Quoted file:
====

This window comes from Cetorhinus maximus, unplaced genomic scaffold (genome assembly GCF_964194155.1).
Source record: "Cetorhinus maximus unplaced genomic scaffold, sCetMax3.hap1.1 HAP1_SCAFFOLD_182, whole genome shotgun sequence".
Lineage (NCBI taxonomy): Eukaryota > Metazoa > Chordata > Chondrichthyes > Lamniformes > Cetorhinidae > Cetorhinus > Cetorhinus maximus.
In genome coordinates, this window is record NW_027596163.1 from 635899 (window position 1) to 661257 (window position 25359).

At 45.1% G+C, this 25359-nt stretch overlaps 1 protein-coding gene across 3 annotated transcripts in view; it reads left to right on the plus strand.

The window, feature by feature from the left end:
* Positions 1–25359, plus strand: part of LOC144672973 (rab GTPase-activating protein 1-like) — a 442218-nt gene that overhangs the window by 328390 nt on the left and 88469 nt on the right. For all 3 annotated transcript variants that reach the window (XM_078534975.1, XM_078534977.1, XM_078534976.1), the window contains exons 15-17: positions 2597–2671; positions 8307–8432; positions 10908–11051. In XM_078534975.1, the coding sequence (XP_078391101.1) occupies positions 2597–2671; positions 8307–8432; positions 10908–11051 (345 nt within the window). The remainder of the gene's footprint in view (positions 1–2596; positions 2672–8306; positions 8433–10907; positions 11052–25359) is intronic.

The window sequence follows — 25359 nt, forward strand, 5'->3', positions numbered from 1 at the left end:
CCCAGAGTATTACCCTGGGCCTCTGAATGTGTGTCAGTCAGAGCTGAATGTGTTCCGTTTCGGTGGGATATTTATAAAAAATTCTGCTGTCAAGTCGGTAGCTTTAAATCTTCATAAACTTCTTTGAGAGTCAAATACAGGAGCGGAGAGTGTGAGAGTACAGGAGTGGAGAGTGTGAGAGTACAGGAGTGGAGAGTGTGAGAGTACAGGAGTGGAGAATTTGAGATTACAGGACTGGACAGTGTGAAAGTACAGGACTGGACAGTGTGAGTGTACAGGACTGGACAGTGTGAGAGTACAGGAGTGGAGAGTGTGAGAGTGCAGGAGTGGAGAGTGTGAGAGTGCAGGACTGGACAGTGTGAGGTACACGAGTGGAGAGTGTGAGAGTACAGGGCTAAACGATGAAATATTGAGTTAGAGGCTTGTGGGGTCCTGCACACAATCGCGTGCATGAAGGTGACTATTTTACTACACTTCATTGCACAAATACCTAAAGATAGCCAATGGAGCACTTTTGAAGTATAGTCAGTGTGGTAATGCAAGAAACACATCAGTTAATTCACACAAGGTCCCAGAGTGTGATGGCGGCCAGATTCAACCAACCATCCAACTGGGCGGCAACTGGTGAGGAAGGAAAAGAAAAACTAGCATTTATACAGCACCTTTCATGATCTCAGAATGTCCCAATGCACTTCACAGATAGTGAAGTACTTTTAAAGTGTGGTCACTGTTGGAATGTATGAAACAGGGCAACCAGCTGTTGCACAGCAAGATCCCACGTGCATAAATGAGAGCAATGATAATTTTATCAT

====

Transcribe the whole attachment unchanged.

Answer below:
This window comes from Cetorhinus maximus, unplaced genomic scaffold (genome assembly GCF_964194155.1).
Source record: "Cetorhinus maximus unplaced genomic scaffold, sCetMax3.hap1.1 HAP1_SCAFFOLD_182, whole genome shotgun sequence".
Lineage (NCBI taxonomy): Eukaryota > Metazoa > Chordata > Chondrichthyes > Lamniformes > Cetorhinidae > Cetorhinus > Cetorhinus maximus.
In genome coordinates, this window is record NW_027596163.1 from 635899 (window position 1) to 661257 (window position 25359).

At 45.1% G+C, this 25359-nt stretch overlaps 1 protein-coding gene across 3 annotated transcripts in view; it reads left to right on the plus strand.

The window, feature by feature from the left end:
* Positions 1–25359, plus strand: part of LOC144672973 (rab GTPase-activating protein 1-like) — a 442218-nt gene that overhangs the window by 328390 nt on the left and 88469 nt on the right. For all 3 annotated transcript variants that reach the window (XM_078534975.1, XM_078534977.1, XM_078534976.1), the window contains exons 15-17: positions 2597–2671; positions 8307–8432; positions 10908–11051. In XM_078534975.1, the coding sequence (XP_078391101.1) occupies positions 2597–2671; positions 8307–8432; positions 10908–11051 (345 nt within the window). The remainder of the gene's footprint in view (positions 1–2596; positions 2672–8306; positions 8433–10907; positions 11052–25359) is intronic.

The window sequence follows — 25359 nt, forward strand, 5'->3', positions numbered from 1 at the left end:
CCCAGAGTATTACCCTGGGCCTCTGAATGTGTGTCAGTCAGAGCTGAATGTGTTCCGTTTCGGTGGGATATTTATAAAAAATTCTGCTGTCAAGTCGGTAGCTTTAAATCTTCATAAACTTCTTTGAGAGTCAAATACAGGAGCGGAGAGTGTGAGAGTACAGGAGTGGAGAGTGTGAGAGTACAGGAGTGGAGAGTGTGAGAGTACAGGAGTGGAGAATTTGAGATTACAGGACTGGACAGTGTGAAAGTACAGGACTGGACAGTGTGAGTGTACAGGACTGGACAGTGTGAGAGTACAGGAGTGGAGAGTGTGAGAGTGCAGGAGTGGAGAGTGTGAGAGTGCAGGACTGGACAGTGTGAGGTACACGAGTGGAGAGTGTGAGAGTACAGGGCTAAACGATGAAATATTGAGTTAGAGGCTTGTGGGGTCCTGCACACAATCGCGTGCATGAAGGTGACTATTTTACTACACTTCATTGCACAAATACCTAAAGATAGCCAATGGAGCACTTTTGAAGTATAGTCAGTGTGGTAATGCAAGAAACACATCAGTTAATTCACACAAGGTCCCAGAGTGTGATGGCGGCCAGATTCAACCAACCATCCAACTGGGCGGCAACTGGTGAGGAAGGAAAAGAAAAACTAGCATTTATACAGCACCTTTCATGATCTCAGAATGTCCCAATGCACTTCACAGATAGTGAAGTACTTTTAAAGTGTGGTCACTGTTGGAATGTATGAAACAGGGCAACCAGCTGTTGCACAGCAAGATCCCACGTGCATAAATGAGAGCAATGATAATTTTATCAT